How do you tell the difference?
You wake up one morning to find you’ve got a stuffy nose, sore throat and feel awful. You’ve got to get to work, but feel miserable, so what are you to do? How do you know if you have a cold or you might have the flu?
A cold typically starts with a sore throat (this most often goes away within a couple of days), followed by nasal symptoms (such as runny nose or congestion), and then a cough (usually by the fourth or fifth day). The major symptom is nasal secretions which are watery for the first few days and then becomes thicker and darker. This does not mean you’ve developed a sinus infection, but is the common progression of a cold. A fever is not common for adults, but is for children. You are contagious the first three days that you have symptoms and should feel better in about week.
Flu symptoms are more severe than a cold and come on quickly. The most frequent symptoms that you might experience are sore throat, headache, nasal congestion, cough, fever, and muscle soreness/aching. The last two are more likely to occur with the flu than a cold, which can be a way to tell the difference between the two. You will usually start feeling better within two to five days, but can feel run down for a week or more. People have described feeling extremely exhausted and have described it as never feeling this tired before in their entire life when they have the flu. For a quick look at which symptoms are more likely with the cold versus flu, please check out Fast Facts.
A virus is the cause of both the cold and flu, which means antibiotics will not work in making you feel better. In order to feel better, the best thing you can do is manage the symptoms themselves and drink plenty of water. Decongestants will help to relieve nasal congestion/sinus pressure. Pain reliever/fever reducers will help manage both of these. Antiviral drugs for flu may be taken in some cases, but these medications require a prescription from a doctor and need to be taken within the first 36-48 hours of when the symptoms first appear in order to be most effective at decreasing the length of time you have them (Note: sometimes even when taken within the appropriate time frame, they are not always as effective as they are prescribed to be).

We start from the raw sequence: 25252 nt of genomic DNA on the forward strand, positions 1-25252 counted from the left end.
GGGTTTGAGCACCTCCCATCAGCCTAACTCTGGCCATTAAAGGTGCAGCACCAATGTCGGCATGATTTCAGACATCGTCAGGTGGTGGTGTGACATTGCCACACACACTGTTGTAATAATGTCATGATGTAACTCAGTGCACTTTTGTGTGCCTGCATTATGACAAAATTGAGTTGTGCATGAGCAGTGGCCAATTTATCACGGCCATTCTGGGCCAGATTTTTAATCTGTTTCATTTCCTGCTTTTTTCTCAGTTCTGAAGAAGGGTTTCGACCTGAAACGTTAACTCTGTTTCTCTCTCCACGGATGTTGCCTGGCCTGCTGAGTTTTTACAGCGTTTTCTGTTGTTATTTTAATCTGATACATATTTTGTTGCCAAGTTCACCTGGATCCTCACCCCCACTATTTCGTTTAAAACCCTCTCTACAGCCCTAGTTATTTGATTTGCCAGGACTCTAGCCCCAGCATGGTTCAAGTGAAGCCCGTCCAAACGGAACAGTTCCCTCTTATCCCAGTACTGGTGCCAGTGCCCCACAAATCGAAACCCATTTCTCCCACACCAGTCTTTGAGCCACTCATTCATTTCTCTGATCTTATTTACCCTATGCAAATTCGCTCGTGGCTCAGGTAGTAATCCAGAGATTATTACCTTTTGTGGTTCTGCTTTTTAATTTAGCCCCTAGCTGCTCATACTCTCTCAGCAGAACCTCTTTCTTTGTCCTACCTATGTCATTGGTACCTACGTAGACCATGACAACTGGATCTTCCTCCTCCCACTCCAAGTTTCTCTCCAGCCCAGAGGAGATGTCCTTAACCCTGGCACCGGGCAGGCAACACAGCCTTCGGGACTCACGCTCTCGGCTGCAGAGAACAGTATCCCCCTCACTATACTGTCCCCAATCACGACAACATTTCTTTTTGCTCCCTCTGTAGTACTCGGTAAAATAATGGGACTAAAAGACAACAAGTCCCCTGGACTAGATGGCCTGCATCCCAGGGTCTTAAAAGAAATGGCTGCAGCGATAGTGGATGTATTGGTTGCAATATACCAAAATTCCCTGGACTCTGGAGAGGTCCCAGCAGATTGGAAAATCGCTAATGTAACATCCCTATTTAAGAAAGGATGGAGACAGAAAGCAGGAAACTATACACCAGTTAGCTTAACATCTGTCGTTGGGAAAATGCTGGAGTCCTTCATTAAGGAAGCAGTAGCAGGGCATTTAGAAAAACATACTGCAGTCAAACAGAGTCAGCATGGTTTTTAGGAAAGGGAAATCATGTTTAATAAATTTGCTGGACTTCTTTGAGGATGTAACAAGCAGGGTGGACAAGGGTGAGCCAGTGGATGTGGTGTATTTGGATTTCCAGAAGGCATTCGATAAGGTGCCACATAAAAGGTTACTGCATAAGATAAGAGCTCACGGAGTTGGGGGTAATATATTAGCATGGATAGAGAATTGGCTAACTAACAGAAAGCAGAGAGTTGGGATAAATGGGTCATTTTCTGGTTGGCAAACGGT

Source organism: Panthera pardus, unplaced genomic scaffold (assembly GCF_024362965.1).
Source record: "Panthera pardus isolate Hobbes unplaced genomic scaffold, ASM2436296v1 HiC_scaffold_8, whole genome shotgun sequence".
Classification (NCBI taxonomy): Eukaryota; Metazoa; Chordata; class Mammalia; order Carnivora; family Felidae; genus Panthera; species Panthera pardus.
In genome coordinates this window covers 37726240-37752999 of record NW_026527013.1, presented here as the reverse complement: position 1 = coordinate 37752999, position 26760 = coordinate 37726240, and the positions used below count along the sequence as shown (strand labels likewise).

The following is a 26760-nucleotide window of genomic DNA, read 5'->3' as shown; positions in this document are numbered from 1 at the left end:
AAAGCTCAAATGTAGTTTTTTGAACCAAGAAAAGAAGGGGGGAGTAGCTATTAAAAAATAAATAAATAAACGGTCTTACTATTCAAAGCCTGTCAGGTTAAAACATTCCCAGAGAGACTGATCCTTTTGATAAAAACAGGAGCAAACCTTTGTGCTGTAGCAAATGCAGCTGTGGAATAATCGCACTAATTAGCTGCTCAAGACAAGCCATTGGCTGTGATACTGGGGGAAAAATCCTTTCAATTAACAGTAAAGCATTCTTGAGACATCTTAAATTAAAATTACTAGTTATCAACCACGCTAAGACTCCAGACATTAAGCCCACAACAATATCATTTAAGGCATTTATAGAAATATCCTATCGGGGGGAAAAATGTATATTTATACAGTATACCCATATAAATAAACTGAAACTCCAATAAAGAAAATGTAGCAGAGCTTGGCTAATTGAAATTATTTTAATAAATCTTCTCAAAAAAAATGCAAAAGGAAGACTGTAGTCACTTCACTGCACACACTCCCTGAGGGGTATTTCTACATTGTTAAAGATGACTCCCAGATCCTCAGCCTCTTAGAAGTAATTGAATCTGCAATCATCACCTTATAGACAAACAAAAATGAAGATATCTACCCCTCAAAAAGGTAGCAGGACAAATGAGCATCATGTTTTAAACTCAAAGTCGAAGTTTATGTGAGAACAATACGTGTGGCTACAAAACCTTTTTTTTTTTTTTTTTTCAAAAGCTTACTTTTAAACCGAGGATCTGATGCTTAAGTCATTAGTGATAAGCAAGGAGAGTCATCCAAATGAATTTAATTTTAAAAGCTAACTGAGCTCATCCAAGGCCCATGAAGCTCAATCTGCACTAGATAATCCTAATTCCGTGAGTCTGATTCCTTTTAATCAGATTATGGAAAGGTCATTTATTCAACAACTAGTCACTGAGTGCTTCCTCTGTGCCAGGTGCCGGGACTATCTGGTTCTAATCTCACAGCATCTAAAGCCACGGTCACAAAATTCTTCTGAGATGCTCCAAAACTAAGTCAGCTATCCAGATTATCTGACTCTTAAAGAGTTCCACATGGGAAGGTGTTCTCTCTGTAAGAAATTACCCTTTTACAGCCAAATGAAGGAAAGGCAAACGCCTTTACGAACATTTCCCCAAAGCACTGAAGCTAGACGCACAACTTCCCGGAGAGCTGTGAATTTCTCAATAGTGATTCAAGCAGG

What can you do to prevent yourself from catching a cold or the flu? The most important thing is also the simplest…wash your hands! This means rubbing your hands with warm soapy water for at least 20 seconds to help get rid of germs. If you already have a cold or the flu, stay home and rest because this will help prevent the spread to others. For the flu, you can also get a flu shot every year. Even with doing all that you can, you could still end up getting sick, but you will get better, it just takes time.